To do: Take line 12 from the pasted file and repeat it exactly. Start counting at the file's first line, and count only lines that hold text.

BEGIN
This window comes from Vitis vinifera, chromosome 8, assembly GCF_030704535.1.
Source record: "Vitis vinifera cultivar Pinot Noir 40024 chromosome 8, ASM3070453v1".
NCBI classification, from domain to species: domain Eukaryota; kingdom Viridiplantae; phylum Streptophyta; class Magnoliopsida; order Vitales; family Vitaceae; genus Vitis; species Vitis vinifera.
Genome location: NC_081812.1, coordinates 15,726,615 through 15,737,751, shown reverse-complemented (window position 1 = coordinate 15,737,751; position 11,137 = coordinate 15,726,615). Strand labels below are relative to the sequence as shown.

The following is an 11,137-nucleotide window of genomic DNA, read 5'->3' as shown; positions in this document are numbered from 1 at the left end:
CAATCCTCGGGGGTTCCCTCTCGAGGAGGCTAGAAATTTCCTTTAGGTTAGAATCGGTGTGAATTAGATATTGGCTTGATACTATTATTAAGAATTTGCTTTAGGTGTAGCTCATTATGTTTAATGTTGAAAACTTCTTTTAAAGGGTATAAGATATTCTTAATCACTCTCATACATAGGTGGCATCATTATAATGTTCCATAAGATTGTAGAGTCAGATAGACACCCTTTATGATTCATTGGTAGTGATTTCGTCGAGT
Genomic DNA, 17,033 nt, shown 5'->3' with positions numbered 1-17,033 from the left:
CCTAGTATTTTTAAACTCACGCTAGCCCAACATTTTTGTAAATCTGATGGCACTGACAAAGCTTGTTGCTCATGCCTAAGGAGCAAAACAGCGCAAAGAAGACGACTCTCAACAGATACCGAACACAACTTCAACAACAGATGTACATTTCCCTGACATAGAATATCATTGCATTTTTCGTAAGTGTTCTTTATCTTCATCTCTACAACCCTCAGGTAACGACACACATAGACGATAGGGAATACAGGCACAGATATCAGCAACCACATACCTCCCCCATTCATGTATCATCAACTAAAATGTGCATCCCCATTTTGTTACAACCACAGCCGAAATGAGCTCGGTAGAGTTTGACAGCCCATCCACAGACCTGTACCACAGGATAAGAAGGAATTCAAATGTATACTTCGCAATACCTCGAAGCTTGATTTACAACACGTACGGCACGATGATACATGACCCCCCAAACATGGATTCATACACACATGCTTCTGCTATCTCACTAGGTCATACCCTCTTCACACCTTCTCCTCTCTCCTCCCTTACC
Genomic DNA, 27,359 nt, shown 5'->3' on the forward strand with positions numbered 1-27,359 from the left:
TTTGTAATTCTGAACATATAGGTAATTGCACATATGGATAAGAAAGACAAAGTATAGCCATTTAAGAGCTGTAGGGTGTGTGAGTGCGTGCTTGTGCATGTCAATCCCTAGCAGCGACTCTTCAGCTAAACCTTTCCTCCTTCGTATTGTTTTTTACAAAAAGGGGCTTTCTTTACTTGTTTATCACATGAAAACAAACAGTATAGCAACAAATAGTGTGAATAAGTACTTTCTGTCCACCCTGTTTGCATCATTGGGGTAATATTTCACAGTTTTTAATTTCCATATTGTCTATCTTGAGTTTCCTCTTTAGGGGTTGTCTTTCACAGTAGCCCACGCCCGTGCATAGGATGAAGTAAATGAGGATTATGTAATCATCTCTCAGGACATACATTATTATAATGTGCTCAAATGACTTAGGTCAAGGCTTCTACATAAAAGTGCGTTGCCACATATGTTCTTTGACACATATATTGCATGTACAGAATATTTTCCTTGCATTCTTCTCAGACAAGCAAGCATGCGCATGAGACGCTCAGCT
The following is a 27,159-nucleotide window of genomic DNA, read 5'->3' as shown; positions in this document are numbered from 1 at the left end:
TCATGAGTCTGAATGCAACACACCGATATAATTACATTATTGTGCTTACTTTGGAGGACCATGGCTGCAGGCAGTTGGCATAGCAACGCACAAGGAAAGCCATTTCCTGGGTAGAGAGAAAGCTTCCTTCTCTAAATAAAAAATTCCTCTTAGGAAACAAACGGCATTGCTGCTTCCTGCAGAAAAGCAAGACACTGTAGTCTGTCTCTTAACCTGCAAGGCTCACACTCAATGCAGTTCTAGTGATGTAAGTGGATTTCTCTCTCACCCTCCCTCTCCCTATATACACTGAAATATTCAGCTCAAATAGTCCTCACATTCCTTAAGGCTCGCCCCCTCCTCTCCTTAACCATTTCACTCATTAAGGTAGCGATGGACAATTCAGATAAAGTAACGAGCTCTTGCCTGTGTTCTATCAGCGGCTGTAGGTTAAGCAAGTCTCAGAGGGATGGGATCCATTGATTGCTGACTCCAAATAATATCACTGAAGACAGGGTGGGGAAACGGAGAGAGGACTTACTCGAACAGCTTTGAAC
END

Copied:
TCATGAGTCTGAATGCAACACACCGATATAATTACATTATTGTGCTTACTTTGGAGGACCATGGCTGCAGGCAGTTGGCATAGCAACGCACAAGGAAAGCCATTTCCTGGGTAGAGAGAAAGCTTCCTTCTCTAAATAAAAAATTCCTCTTAGGAAACAAACGGCATTGCTGCTTCCTGCAGAAAAGCAAGACACTGTAGTCTGTCTCTTAACCTGCAAGGCTCACACTCAATGCAGTTCTAGTGATGTAAGTGGATTTCTCTCTCACCCTCCCTCTCCCTATATACACTGAAATATTCAGCTCAAATAGTCCTCACATTCCTTAAGGCTCGCCCCCTCCTCTCCTTAACCATTTCACTCATTAAGGTAGCGATGGACAATTCAGATAAAGTAACGAGCTCTTGCCTGTGTTCTATCAGCGGCTGTAGGTTAAGCAAGTCTCAGAGGGATGGGATCCATTGATTGCTGACTCCAAATAATATCACTGAAGACAGGGTGGGGAAACGGAGAGAGGACTTACTCGAACAGCTTTGAAC